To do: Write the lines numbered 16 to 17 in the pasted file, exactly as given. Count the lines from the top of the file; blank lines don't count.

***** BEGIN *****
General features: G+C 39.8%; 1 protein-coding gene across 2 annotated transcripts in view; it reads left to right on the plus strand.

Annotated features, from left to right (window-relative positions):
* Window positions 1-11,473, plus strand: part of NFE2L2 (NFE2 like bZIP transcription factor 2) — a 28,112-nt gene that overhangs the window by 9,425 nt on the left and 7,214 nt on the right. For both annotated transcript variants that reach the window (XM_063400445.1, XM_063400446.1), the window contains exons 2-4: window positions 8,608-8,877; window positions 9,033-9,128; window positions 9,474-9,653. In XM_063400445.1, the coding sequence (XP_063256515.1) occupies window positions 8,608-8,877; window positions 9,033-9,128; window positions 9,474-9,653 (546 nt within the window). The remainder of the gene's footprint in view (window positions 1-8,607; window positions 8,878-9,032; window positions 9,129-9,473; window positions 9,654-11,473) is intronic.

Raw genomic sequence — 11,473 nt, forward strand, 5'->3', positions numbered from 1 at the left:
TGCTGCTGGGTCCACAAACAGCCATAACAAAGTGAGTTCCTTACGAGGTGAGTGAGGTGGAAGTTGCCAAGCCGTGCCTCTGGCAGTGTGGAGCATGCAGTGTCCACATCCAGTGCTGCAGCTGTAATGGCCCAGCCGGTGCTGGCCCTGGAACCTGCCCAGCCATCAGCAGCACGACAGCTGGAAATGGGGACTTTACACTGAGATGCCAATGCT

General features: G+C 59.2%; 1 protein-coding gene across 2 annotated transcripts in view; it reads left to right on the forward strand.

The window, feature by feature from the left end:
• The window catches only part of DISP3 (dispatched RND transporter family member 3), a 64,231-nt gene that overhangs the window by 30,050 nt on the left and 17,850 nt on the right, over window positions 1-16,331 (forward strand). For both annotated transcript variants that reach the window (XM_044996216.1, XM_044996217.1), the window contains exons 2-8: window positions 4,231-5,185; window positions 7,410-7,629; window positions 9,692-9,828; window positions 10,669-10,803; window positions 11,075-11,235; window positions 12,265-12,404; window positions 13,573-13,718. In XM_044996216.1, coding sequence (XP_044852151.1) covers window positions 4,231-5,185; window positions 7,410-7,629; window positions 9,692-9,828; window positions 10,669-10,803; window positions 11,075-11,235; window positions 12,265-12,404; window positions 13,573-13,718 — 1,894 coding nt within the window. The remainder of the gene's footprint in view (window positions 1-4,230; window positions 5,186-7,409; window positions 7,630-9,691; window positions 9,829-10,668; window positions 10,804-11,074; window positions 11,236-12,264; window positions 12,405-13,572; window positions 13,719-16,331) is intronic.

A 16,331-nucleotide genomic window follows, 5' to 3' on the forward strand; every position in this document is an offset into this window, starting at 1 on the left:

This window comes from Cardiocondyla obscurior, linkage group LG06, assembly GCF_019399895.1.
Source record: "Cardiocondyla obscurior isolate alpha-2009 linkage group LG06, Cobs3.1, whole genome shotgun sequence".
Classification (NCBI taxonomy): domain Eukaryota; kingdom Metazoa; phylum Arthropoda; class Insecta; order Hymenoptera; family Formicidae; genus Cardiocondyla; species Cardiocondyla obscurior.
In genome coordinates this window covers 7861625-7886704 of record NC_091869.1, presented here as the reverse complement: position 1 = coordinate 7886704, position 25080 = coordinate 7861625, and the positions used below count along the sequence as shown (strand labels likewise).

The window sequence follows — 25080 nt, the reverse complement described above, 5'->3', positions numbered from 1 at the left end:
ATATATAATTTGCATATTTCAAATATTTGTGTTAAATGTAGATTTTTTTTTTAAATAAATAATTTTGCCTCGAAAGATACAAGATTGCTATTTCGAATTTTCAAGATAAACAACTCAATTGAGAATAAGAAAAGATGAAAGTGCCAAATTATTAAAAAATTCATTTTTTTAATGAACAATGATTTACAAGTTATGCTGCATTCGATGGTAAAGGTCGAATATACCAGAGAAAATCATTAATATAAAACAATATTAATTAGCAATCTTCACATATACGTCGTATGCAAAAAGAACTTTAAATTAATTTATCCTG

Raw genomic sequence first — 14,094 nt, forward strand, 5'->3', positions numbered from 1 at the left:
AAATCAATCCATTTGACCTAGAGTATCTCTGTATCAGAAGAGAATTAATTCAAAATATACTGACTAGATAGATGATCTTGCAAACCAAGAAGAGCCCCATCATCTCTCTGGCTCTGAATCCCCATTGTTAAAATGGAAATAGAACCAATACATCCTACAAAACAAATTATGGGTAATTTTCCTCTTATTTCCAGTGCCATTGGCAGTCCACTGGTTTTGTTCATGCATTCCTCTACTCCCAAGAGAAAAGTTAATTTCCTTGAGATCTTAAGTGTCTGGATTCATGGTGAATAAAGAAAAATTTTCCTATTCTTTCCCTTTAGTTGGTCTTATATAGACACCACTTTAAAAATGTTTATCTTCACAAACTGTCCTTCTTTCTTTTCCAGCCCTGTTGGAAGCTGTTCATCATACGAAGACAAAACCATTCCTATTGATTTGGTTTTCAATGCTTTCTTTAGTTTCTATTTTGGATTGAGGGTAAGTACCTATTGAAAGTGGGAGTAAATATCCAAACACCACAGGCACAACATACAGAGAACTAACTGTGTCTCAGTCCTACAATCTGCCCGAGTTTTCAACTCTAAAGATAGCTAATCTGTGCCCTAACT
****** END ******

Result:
Raw genomic sequence first — 14,094 nt, forward strand, 5'->3', positions numbered from 1 at the left:
AAATCAATCCATTTGACCTAGAGTATCTCTGTATCAGAAGAGAATTAATTCAAAATATACTGACTAGATAGATGATCTTGCAAACCAAGAAGAGCCCCATCATCTCTCTGGCTCTGAATCCCCATTGTTAAAATGGAAATAGAACCAATACATCCTACAAAACAAATTATGGGTAATTTTCCTCTTATTTCCAGTGCCATTGGCAGTCCACTGGTTTTGTTCATGCATTCCTCTACTCCCAAGAGAAAAGTTAATTTCCTTGAGATCTTAAGTGTCTGGATTCATGGTGAATAAAGAAAAATTTTCCTATTCTTTCCCTTTAGTTGGTCTTATATAGACACCACTTTAAAAATGTTTATCTTCACAAACTGTCCTTCTTTCTTTTCCAGCCCTGTTGGAAGCTGTTCATCATACGAAGACAAAACCATTCCTATTGATTTGGTTTTCAATGCTTTCTTTAGTTTCTATTTTGGATTGAGGGTAAGTACCTATTGAAAGTGGGAGTAAATATCCAAACACCACAGGCACAACATACAGAGAACTAACTGTGTCTCAGTCCTACAATCTGCCCGAGTTTTCAACTCTAAAGATAGCTAATCTGTGCCCTAACT